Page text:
Wednesday, August 25, 2021
7:00 pm - 10:00 pm (Doors open 6:00 pm)
SummerStage, Central Park
Rumsey Playfield, Manhattan 10021
Please note: In response to the increasing spread of the COVID-19 Delta variant, SummerStage now requires all guests to show proof of full vaccination, along with government issued ID, in order to gain entry to our shows.
In order to attend 30 for 30, guests are required to have had their final dosage of the vaccine by August 11.
In addition, masks are required upon entry to the venue and strongly encouraged for all guests for the duration of the performance, as is physical distance. More information on acceptable documentation, mask guidelines, and other safety protocols can be found here.
6 PM – Doors / DJ set
7:30 PM – Pre-screening conversation moderated by Peter Rosenberg featuring Director Nick Davis and Mookie Wilson and Roger McDowell from the ’86 Mets championship team
8 PM – Film Screening
Arrive early! We’re giving away free popcorn or a hot dog, plus a free drink to the first 750 guests. All food and drink is courtesy of ESPN 30 for 30 and Rooftop Films
They were one of the most dominating, infamous, magical teams of all time. A team that as much as any in memory, captured the spirit and the ethos of the time and city in which they played. Ultimately, the 1986 Mets were an unforgettable story, one told in colorful, entertaining, and unvarnished fashion in the four-part 30 for 30 documentary series from ESPN Films, Once Upon a Time in Queens.
Join ESPN Films and Rooftop Films at Capital One City Parks Foundation SummerStage in Central Park for a special premiere presentation of the first two episodes of ESPN’s much-anticipated new series about one of the most wild and fascinating baseball teams of all time, preceded by a conversation with director Nick Davis and special guests.
The series traces the origins of the 1986 team back to the late 1970s, when the Mets were a listless, struggling franchise – and New York City was nearly bankrupt. But as the grime and hopelessness that defined the city gave way to the high-flying, yuppie-and-cocaine infused, “greed is good” rise of the 1980s, the Mets emerged, too. And the transformations – of the city, and the ballclub – ran in parallel paths in every which way imaginable. The city may have had a glamorous sheen, but dirt and danger were still everywhere. The Mets may have been full of swagger and star power, but demons and disaster always loomed.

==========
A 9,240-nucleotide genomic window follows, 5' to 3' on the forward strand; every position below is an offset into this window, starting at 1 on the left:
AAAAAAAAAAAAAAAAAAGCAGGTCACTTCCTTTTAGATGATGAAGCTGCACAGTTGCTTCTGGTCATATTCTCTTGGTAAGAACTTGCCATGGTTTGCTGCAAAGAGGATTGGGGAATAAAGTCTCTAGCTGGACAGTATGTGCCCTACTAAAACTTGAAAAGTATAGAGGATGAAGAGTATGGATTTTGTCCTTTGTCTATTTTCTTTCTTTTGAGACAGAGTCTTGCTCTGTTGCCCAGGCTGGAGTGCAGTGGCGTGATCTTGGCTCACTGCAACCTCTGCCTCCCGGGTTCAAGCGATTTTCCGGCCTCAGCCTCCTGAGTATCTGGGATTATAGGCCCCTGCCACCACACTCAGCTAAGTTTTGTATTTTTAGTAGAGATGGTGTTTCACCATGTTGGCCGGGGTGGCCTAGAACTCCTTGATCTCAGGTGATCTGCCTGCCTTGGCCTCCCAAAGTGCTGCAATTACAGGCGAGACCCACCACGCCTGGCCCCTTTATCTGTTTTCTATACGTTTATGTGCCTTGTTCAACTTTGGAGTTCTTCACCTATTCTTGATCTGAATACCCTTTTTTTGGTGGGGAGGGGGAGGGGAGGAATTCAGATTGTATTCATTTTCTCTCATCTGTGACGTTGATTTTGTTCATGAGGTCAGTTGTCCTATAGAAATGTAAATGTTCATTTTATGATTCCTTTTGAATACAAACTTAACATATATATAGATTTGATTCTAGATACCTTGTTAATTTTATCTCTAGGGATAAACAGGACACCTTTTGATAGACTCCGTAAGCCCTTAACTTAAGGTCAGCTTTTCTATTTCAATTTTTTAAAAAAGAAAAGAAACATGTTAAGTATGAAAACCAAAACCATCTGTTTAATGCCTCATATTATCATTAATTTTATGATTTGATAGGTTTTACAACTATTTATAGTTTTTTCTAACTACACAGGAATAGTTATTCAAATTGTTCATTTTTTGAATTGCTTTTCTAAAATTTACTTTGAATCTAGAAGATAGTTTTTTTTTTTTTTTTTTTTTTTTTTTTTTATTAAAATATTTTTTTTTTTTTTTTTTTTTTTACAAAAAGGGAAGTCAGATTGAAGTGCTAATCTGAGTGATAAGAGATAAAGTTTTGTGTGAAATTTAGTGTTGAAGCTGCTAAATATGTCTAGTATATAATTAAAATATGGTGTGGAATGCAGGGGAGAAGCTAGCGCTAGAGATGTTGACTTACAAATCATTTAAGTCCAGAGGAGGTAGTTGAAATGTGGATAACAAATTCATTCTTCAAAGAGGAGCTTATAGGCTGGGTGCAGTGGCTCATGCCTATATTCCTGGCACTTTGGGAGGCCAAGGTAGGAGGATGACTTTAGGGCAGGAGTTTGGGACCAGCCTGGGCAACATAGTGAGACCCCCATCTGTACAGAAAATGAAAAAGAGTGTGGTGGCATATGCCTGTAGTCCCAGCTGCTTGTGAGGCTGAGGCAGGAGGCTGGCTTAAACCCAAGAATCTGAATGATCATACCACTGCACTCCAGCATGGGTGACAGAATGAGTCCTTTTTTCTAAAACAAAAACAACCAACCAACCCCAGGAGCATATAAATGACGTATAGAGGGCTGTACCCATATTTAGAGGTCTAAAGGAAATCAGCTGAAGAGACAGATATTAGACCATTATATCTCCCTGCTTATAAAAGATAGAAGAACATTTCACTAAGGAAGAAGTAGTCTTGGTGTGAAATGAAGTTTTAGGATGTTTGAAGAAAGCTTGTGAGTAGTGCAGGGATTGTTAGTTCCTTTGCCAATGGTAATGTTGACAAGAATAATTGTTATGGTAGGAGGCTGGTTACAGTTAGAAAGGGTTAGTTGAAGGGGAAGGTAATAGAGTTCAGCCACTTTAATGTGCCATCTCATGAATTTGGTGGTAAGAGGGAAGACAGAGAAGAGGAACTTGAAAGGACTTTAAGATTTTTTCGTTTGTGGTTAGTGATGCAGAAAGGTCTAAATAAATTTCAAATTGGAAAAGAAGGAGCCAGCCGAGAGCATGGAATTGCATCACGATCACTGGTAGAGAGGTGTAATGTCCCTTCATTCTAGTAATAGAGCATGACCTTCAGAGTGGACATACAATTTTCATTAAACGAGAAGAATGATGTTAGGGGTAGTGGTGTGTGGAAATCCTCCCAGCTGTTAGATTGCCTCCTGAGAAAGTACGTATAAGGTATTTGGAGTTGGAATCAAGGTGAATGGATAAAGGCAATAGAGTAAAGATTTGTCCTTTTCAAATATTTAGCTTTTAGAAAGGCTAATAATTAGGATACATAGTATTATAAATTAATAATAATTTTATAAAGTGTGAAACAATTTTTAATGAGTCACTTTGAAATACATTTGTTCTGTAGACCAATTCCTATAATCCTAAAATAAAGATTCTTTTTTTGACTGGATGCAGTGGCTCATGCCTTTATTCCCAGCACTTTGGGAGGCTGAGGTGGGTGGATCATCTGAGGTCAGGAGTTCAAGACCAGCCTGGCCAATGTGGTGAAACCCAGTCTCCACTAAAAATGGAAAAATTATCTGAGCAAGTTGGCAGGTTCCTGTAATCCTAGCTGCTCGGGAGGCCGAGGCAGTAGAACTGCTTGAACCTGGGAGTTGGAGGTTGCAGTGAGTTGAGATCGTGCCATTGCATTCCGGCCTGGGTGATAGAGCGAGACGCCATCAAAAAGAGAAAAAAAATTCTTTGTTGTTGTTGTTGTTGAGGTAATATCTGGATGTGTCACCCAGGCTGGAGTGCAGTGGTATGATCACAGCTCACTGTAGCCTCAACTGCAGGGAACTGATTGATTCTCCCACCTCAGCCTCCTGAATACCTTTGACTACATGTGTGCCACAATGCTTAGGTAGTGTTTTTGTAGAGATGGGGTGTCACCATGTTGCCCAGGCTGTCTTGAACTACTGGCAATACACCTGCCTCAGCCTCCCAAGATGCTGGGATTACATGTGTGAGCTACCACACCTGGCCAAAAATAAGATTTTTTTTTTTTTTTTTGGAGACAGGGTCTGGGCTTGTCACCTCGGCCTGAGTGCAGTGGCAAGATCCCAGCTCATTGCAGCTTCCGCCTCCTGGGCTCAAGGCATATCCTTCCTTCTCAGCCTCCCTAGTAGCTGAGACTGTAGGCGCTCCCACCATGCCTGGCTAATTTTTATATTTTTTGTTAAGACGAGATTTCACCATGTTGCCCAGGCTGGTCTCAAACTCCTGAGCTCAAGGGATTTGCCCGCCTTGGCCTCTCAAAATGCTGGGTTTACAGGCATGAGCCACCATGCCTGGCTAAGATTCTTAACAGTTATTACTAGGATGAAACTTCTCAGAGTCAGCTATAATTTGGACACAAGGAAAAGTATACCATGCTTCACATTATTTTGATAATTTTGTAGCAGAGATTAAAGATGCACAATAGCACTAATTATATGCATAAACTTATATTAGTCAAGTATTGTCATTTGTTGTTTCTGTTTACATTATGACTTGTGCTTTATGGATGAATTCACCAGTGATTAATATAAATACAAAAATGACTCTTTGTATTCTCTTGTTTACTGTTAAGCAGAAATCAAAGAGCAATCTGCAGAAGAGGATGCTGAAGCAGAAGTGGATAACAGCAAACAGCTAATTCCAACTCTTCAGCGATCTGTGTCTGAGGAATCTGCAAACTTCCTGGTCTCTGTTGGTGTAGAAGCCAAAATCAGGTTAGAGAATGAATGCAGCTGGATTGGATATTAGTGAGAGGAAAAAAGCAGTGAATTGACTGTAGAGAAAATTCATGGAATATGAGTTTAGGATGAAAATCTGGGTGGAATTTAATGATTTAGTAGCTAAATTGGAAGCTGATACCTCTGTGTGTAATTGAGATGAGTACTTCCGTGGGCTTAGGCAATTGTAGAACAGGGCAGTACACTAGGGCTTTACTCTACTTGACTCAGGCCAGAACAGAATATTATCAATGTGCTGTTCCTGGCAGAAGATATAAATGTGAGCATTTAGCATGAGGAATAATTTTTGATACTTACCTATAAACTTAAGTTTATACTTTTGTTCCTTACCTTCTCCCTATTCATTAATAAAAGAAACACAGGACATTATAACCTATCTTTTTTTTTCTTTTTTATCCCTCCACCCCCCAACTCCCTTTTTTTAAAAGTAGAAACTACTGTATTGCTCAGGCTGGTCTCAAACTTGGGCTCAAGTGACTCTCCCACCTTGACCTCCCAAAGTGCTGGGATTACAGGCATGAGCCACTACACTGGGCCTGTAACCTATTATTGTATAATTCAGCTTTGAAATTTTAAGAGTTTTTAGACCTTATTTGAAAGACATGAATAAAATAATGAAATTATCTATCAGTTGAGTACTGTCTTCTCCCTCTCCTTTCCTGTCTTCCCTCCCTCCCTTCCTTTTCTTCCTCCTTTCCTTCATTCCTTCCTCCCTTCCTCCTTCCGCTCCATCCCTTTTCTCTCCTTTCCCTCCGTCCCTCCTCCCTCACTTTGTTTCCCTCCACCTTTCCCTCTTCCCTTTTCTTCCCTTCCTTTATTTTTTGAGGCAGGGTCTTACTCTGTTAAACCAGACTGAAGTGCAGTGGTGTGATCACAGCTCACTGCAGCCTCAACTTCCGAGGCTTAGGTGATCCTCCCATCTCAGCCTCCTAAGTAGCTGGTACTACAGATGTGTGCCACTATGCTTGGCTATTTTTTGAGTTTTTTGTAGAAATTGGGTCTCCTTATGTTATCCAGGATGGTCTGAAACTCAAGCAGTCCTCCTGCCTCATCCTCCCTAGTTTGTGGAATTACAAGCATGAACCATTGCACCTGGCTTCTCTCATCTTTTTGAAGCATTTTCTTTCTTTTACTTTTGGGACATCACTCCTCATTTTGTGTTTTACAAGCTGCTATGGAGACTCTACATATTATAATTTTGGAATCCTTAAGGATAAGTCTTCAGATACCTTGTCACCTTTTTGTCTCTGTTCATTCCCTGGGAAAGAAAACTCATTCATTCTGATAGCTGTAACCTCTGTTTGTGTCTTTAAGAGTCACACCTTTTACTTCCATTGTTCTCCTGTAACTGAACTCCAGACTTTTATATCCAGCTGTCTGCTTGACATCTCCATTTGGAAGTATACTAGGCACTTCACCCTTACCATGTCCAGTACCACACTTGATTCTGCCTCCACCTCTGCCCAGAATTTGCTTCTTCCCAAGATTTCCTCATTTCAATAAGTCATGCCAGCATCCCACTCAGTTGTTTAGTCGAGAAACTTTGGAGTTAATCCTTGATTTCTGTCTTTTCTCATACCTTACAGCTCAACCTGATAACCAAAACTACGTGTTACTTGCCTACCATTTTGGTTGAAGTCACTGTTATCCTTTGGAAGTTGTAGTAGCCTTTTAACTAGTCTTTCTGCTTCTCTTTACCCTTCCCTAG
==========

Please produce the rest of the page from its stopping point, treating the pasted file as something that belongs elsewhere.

The Mets won 108 regular-season games in 1986, running away with the National League East, and doing it brashly and unapologetically. The Mets got into four different fights during the season and drew the ire of opponents with their collective arrogance and attitude. New York loved it all – the team was an embodiment of a city that seemed addicted to excess, and the Mets captured the hearts of millions in singular fashion. And that was all before they embarked on a magical postseason journey that still endures as one of the most memorable Octobers the game has ever seen.
35 years later, it all feels like a fairy tale – a fun heist movie about a charismatic band of lovable scoundrels who came together for one big score. But beyond the glory, there was so much more. For New York City, race problems, crime problems, and the drug war, along with the looming menace of AIDS, were all bubbling beneath the surface. In different ways, the team would be shadowed by its time and tensions, and never again win another title. Their story of their triumph may have been magical, but the tale of their fall was inevitable.